7 Dark Stories About Miniature People

Micah Perks recommend tiny stories about tiny people that illuminate the human condition

Two miniature figures sitting on a briefcase in the rain

When I was a little girl I loved stories about miniature people: first picture books about Tom Thumb and Thumbelina, then mighty Little My from Tove Janson’s Moomintroll books, Mistress Masham’s Respose by T.H. White, Rumer Godden’s The Dolls’ House, but above all,  The Borrowers series by Mary Norton. The tiny Borrower family lead a secret life inside the walls of old houses, and once discovered, light out into the enormous wilderness of the front yard and the field. I loved The Borrowers beyond all reason.

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In his memoir, C.S. Lewis describes his first experience of joy when, as a very young child, he first saw a miniature garden constructed by his older brother. He describes his feeling upon gazing on that tiny world as closest to “Milton’s ‘enormous bliss’ of Eden.” That’s it: the transcendent, numinous feeling of bliss upon an encounter with a miniature world.

The received wisdom is that children love stories about miniature people because they themselves are miniature people. But that doesn’t fully explain the intensity of this passion for the diminutive. Perhaps that “enormous bliss” can be explained by the concept of the uncanny valley. It’s the idea that things that appear almost human, but not quite, give us an eery jolt of recognition. The uncanny valley can elicit disgust, but for me, that uncanny, strangely familiar feeling when reading about tiny people turns the mundane magical. In 1917 literary theorist Victor Shklovsky wrote that poetry acts as a defamiliarization technique, “to make things unfamiliar,” so that we can really see and feel aspects of our existence as if for the first time. Tiny people are like tiny poems that remind us about what it means to be human.

And some of these tiny poems are definitely not for children. Narratives about miniature people can tell complicated, grown-up stories about pleasure and power, about what happens when ferocity is compressed into a very small space, about the ways love is imbricated with cruelty, about the uncomfortable side of that “enormous bliss.” Here, I give you seven stories of miniature people for adults that I hope will bring you enormous (uncanny, uncomfortable) bliss.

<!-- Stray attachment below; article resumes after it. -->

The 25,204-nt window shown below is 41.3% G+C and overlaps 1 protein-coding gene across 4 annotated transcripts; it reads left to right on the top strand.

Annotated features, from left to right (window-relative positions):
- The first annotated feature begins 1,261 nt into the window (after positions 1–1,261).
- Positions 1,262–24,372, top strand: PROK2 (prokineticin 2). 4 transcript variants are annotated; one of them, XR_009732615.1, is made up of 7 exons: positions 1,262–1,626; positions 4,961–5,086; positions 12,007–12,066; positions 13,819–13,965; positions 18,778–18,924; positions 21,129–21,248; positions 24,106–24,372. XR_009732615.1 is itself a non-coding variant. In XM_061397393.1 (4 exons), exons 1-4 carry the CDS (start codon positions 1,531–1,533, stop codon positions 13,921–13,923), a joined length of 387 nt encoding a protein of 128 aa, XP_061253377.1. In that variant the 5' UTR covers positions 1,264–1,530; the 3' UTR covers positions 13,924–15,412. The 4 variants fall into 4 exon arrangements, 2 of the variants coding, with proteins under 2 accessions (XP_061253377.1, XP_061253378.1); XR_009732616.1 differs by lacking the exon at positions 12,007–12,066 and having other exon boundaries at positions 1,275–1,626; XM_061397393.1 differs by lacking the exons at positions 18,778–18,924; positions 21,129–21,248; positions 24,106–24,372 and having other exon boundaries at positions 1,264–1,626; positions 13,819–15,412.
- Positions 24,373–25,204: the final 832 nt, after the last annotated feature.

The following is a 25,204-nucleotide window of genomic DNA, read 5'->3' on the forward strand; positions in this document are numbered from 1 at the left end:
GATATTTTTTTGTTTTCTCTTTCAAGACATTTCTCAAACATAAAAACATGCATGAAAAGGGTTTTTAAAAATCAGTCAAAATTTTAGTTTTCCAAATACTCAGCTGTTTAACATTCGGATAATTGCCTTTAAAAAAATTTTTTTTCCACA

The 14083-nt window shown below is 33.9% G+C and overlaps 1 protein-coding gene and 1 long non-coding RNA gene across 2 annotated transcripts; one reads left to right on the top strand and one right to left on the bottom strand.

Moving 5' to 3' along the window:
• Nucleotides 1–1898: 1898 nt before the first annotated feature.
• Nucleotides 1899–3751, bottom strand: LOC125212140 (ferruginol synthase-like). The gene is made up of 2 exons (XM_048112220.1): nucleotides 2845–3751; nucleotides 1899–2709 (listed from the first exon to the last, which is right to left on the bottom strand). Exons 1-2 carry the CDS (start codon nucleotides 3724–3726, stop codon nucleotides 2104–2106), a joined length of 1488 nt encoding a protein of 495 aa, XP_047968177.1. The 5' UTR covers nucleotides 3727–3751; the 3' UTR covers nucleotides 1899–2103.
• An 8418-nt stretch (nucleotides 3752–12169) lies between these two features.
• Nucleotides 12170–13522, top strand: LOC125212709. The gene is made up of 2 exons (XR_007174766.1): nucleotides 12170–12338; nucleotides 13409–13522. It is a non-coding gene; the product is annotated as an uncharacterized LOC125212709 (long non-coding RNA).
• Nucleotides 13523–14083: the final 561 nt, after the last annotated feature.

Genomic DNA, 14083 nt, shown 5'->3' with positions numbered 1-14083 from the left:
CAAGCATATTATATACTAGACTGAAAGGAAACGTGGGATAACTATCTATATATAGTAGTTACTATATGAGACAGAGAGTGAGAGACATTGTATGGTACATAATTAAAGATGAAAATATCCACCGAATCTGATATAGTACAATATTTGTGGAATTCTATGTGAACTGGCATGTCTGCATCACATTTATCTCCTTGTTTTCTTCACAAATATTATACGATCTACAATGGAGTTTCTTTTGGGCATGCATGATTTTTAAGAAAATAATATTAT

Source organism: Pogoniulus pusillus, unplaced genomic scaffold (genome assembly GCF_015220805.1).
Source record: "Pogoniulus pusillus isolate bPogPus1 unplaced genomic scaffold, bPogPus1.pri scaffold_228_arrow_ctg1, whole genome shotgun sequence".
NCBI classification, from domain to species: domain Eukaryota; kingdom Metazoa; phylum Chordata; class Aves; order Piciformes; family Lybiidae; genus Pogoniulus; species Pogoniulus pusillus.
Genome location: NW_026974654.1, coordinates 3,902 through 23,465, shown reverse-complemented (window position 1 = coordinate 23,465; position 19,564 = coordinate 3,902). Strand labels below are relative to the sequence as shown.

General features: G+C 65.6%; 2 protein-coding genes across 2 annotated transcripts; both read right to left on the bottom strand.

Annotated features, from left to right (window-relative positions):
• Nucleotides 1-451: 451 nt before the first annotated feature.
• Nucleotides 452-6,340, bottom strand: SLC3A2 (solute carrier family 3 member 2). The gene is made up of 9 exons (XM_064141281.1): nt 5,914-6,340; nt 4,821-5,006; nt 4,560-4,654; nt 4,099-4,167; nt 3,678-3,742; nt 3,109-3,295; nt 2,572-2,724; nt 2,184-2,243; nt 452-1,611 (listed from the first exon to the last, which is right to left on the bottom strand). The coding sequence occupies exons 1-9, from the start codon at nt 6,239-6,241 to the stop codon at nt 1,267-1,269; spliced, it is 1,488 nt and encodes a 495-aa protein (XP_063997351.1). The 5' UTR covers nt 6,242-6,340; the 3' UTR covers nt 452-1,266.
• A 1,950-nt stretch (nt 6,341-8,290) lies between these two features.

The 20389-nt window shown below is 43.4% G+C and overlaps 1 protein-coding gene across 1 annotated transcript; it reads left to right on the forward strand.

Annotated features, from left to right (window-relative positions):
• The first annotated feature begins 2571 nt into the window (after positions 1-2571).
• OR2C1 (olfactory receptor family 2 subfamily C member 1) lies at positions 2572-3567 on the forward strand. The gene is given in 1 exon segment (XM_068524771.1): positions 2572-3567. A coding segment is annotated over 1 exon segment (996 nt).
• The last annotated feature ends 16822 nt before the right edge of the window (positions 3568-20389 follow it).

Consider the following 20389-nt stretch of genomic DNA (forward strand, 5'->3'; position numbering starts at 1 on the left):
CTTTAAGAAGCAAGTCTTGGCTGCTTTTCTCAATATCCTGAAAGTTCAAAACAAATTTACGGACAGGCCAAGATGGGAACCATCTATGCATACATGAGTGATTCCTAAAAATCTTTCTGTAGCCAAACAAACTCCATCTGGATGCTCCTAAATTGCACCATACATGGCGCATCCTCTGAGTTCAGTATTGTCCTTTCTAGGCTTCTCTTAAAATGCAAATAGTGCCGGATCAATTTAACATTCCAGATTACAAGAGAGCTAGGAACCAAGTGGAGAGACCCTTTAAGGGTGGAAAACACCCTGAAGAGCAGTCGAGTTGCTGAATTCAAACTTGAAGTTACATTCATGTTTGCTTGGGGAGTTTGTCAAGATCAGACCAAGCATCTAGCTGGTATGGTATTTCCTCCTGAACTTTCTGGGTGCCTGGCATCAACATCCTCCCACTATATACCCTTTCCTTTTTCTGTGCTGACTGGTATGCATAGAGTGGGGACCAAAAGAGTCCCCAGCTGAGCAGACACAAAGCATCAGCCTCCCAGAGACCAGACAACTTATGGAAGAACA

“The Diamond Lens” by Fitz James O’Brien

As a child, Linley, destined to become a mad scientist, finds his enormous bliss in the marvels under a microscope. He’s the main character in “The Diamond Lens,” written by Fitz James O’Brien and published in The Atlantic Monthly in 1858. O’Brien is a practitioner of what was then called Scientific Romance in the vein of Jules Verne or H.G. Wells. The story’s charms come from its 19th century mix of melodrama with the vision of the limitlessness possibilities of scientific discovery, including the “‘science”’ of speaking to the dead and finding a microscopic heaven. The story simmers along from spiritualism to theft to murder, with some ugly antisemitism along the way, and reaches the boiling point when Linley discovers a woman with “suave and enchanting curves” in a drop of water. Linley names her an “animalcule” and falls in love. You can probably guess this love story will not end well.

“Domestic Appliance” by Jennifer Fliss

Jennifer Fliss’ contemporary story “Domestic Appliance” is also about the doomed love between a big man and a tiny woman, but here we find ourselves in the point of view of a woman who lives in a suburban stainless steel refrigerator and sleeps on a stick of butter. The tiny woman’s life in the refrigerator is antically rendered—she “stares into a (pickle) jar for hours” and “avoided the condiments” but she is a domestic captive, a miniature metaphor for the suburban wife who owns the refrigerator. Little woman and big woman both love the same untrustworthy man, and neither of them escape before the door slams shut.

“Suburbia!” by Amy Silverberg

The diminishing effects of suburbia is also a theme in Amy Silverberg’s “Suburbia!” first published in the Southern Review and republished in Best American Short Stories, 2018.  A father bets his daughter she will leave home at eighteen and never return. If she returns, she loses the bet. A week after her eighteenth birthday, an age when she is “an egg balanced on a spoon,” the girl’s father hands her two wads of cash, puts her on a train, and she is sent off to seek her fortune. I don’t want to give away too much of this story that manages to be both buoyant and sad at the same time, but its surprisingly tiny end allows us to see “the way the past and the future could both shrink down to a manageable size, like a pill to be swallowed, or the head of a match.”

Willful Creatures by Aimee Bender

“End of the Line” by Aimee Bender